Generation gap: Grealish highlights contrasting job fortunes

Posted by noelg noelg

January 2017:
A Galway TD has expressed concern at the slower rate of decrease in unemployment among people aged 25 and over compared with those in the younger age group.
Latest figures show that the numbers on the Live Register in Galway continues to drop, with the total of 14,100 people at the end of December representing a 12% reduction on the same time a year ago.
The biggest fall was again in the Loughrea social welfare area (1,339, down 16.6%), followed by Tuam (2,103, down 13.2%), Galway City (7,036, down 12.5%), Ballinasloe (1,679, down 10.8%), Clifden (885, down 8.4%) and Gort (1,058, down 7.5%).
But Galway West Independent TD Noel Grealish said that an analysis of the latest figures showed a huge gap between the relative fortunes of those aged under 25 and those aged 25-plus in terms of returning to employment.
“People in the younger age group in Galway appear to be doing much better in terms of finding work, as their numbers have dropped back well below the levels they were at around the time of the so-called boom.
“A lot of that reduction can be attributed to the number of young people who have emigrated in search of work over the past few years, but the numbers on the Register are better than they were even a decade and a half ago and that’s good news.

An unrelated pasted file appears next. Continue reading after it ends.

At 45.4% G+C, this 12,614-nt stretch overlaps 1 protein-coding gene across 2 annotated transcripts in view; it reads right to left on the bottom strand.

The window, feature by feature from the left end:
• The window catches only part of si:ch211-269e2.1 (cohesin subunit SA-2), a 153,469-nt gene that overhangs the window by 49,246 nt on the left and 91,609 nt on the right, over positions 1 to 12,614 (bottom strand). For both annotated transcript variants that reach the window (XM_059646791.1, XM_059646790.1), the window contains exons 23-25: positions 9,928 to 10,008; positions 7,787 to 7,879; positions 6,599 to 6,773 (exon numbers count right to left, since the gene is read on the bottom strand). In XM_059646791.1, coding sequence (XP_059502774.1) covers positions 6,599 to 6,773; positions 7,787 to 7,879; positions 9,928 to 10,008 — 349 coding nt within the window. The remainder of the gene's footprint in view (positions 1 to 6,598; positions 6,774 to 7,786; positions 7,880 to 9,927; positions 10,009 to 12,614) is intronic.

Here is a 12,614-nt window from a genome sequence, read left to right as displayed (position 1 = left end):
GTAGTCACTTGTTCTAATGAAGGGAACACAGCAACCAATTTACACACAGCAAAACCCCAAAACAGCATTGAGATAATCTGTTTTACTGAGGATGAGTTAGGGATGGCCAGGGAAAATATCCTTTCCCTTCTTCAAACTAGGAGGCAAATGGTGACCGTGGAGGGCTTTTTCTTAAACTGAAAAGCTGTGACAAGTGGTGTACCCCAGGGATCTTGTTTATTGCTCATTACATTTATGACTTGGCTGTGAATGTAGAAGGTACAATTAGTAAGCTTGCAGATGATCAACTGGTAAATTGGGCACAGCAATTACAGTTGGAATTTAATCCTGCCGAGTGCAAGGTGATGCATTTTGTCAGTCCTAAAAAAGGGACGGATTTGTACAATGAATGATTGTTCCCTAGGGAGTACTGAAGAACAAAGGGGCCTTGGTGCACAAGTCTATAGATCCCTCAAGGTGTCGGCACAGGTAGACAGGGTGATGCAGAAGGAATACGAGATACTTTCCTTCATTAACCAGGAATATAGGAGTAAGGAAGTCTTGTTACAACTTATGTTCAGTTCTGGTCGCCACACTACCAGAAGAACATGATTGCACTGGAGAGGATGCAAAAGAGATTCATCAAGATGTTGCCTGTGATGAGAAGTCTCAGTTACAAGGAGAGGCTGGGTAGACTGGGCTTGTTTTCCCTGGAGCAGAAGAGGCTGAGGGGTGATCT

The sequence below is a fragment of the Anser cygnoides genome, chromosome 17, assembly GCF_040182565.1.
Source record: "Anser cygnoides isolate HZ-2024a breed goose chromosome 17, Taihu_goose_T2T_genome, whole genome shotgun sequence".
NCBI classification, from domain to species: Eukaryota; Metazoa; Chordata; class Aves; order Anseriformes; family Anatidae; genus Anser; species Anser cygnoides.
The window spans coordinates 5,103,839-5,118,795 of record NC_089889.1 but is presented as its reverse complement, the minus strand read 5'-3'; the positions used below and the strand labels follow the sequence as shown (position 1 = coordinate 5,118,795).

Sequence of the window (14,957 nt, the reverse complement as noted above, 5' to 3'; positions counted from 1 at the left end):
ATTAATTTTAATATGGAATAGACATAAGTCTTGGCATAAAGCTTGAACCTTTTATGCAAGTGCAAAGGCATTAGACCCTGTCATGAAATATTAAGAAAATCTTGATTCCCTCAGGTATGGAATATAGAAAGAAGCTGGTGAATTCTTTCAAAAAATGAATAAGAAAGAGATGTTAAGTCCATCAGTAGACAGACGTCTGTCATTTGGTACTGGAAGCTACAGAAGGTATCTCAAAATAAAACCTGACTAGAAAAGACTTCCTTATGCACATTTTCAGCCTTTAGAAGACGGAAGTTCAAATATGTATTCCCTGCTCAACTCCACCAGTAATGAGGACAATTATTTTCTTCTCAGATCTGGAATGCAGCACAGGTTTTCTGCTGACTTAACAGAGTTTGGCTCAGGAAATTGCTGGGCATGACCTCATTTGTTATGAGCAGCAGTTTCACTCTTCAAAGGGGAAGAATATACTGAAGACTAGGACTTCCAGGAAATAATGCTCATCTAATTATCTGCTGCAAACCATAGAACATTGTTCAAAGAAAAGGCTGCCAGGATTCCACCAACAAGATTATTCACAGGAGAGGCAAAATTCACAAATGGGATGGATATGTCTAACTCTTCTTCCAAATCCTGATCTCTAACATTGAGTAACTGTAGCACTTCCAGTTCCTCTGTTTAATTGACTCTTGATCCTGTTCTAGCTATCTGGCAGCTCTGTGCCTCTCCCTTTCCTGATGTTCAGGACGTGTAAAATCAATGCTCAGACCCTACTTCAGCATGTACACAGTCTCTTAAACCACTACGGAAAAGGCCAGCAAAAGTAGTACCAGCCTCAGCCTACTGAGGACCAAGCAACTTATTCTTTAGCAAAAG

“But for those aged 25 and over, the picture has not been as good, with women in particular at the lower end of the recovery in employment.
“While the numbers have been dropping, there are 72% more people aged 25 and over on the Live Register in Galway today compared with ten years ago, in December 2006.
“By comparison, there has been a 16% overall reduction in unemployment among men and women aged under 25 in Galway,” added Deputy Grealish.
Nationally, the difference is even more stark, he said, with the numbers on the Live Register at the end of 2016, compared with December 2006, showing a 39% reduction among those aged under 25, but a 95% increase among the 25-plus cohort.
“Don’t get me wrong, it’s great to see the figures dropping overall — we had 25,389 on the Live Register in Galway City and County in August 2010 compared with 14,100 today.
“But I am concerned that so many of those aged over 25 who still have not got back into employment are the men and women who are the breadwinners for their families and we need to look at the reasons why they are not faring as well,” said Deputy Grealish.
The Galway West TD recently raised the issue of why the slowest decrease in unemployment was among women aged 25-plus, in a Dáil question to the Minister for Social Protection, Leo Varadkar.
The Minister said that during the recession, unemployment rose much more rapidly for men and for young people than it did for women aged over 25. “Inevitably, the recovery has seen the greatest falls in unemployment in those groups that were hardest hit in the recession,” he added.